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Defining our own vertex format

Let’s have a look at the staring point in our flowchart: the big arrow starting in our XNA app, going to our vertex shader:



It represents the flow of vertex data from our XNA app to the vertex shader on the graphics card. This is triggered every time we issue some kind of draw command in XNA. When we pass the vertex data from our XNA app to our vertex shader, we need to pass some information with it, describing what kind of data is contained in the vertex stream. Using shaders, you need to specify exactly what information can be found in the stream, and where.

So what we need is:
  • a structure that can hold the necessary data for each vertex and
  • a definition of the data, so the vertex shader knows which data is included with every vertex.

    In the starting code, we’ve been using the VertexPositionColor struct which satisfies both requirements. Here, we’re going to define a new struct, MyOwnVertexFormat, that will be exactly the same as the VertexPositionColor struct, to see what’s in there and why it is needed. This will allow us to expand it further on in this series.

    For a far more detailed explanation on creating custom vertex formats, read Recipe 5-14.

    To satisfy the 2 requirements, in the example of a simple colored triangle, we need our vertices to hold 3D Position data as well as Color data. So this is how we start our struct (you can put this at the top of our code):

     struct MyOwnVertexFormat
     {
         private Vector3 position;
         private Color color;
     
         public MyOwnVertexFormat (Vector3 position, Color color)
         {
             this.position = position;
             this.color = color;
         }
     }

    We simply defined a new structure, and defined it so it can hold a Vector3 and a Color. We also defined a constructor, so later in our program we can create and fill a new instance of this struct in one line. The first requirement has been satisfied.

    Next, we need a way to tell our graphics card that the data we are sending actually contain Position and Color data. Although we gave the elements straightforward names (position, color), the graphics card needs to be told explicitly which data it will receive.

    As seen in the previous series, this is done by means of setting a VertexDeclaration before rendering triangle. However, when we created this VertexDeclaration, we always used the VertexElements property of the type of vertices we were rendering from. Since we are defining our own kind of vertices, we also need to define its VertexElements.

    The VertexDeclaration will contain 1 entry for each type of data accompanying each vertex. Put this code inside our struct, at the very end:

     public readonly static VertexDeclaration VertexDeclaration = new VertexDeclaration
     (
         new VertexElement(0, VertexElementFormat.Vector3, VertexElementUsage.Position, 0),
         new VertexElement(sizeof(float) * 3, VertexElementFormat.Color, VertexElementUsage.Color, 0)
     );

    For each type of data, we define what it is used for, and where it can be found. The following paragraph contains a brief summary of the explanation in Recipe 5-14.

    The first argument is very important. It indicates at which offset IN BYTES the type of data can found in the vertex stream. So the first type of data, the 3D position, starts at offset 0.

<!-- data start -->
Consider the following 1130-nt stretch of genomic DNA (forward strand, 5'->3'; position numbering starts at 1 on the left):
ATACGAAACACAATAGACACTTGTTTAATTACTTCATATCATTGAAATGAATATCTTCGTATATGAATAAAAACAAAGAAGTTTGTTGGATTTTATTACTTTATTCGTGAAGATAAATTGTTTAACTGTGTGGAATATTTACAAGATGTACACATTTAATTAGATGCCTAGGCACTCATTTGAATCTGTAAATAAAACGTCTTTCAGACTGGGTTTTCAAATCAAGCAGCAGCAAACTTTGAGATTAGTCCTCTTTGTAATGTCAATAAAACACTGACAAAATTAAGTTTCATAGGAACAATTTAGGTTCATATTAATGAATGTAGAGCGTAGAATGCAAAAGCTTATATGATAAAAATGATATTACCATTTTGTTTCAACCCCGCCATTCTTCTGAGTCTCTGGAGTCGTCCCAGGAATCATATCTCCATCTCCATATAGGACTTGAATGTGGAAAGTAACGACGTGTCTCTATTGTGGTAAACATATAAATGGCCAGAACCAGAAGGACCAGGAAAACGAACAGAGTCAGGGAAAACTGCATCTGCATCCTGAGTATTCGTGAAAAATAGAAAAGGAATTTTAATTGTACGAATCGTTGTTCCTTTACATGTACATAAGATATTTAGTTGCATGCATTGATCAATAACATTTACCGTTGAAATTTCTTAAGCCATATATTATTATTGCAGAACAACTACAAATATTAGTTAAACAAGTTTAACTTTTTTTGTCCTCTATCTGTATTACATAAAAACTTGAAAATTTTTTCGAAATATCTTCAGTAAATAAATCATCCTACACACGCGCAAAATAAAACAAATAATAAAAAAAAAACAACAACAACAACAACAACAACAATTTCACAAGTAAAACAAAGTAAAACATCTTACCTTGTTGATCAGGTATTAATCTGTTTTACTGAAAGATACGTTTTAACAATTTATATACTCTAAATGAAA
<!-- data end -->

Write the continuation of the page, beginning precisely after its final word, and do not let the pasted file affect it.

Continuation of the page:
Next, we indicate how that kind of data is stored, such as int, float1, short4 and more. A position comes in a Vector3 (which is composed of 3 floats). The next argument is the most important one: it describes the kind of information, such as position, color, texture coordinate, tangent, etc you are passing. This is needed, so XNA can automatically link the right data from our vertex stream to the right variables in our vertex shaders.

    For the last argument, suppose you would like to add 2 textures to a triangle. This implicates you would have to pass 2 sets of texture coordinates along with each vector. For this, you can use the last argument, which is the index of each info. Since we’ll only be passing 1 position and 1 color for each vertex, this will be 0 for both lines.

    For our color, we do pretty much the same. It is still part of vertexstream 0, but because it is preceded by the position it can’t be found at offset 0. The position consists of 3 floats, this is what we need to indicate (a float occupies 4 bytes, so sizeof(float)*3 is 12, which is the offset in bytes to the color information). Although a color is in fact a Vector4 (4 floats: the RGBA values), we need to specify Color, because each value needs to be mapped within the range [0..1] before it can be passed to the vertex shader as a color. This is an exception.

    Now let’s change our code so we’ll be using our MyOwnVertexFormat instead of the VertexPositionColor struct. Change our SetUpVertices to this:

     private void SetUpVertices()
     {
         MyOwnVertexFormat[] vertices = new MyOwnVertexFormat[3];
     
         vertices[0] = new MyOwnVertexFormat(new Vector3(-2, 2, 0), Color.Red);
         vertices[1] = new MyOwnVertexFormat(new Vector3(2, -2, -2), Color.Green);
         vertices[2] = new MyOwnVertexFormat(new Vector3(0, 0, 2), Color.Yellow);
     
         vertexBuffer = new VertexBuffer(device, MyOwnVertexFormat.VertexDeclaration, vertices.Length, BufferUsage.WriteOnly);
         vertexBuffer.SetData(vertices);
     }

    Easy enough, since we provided all details needed in our struct. Even better, since the vertexbuffer knows which kind of vertices it stores, we don’t have to change anything else.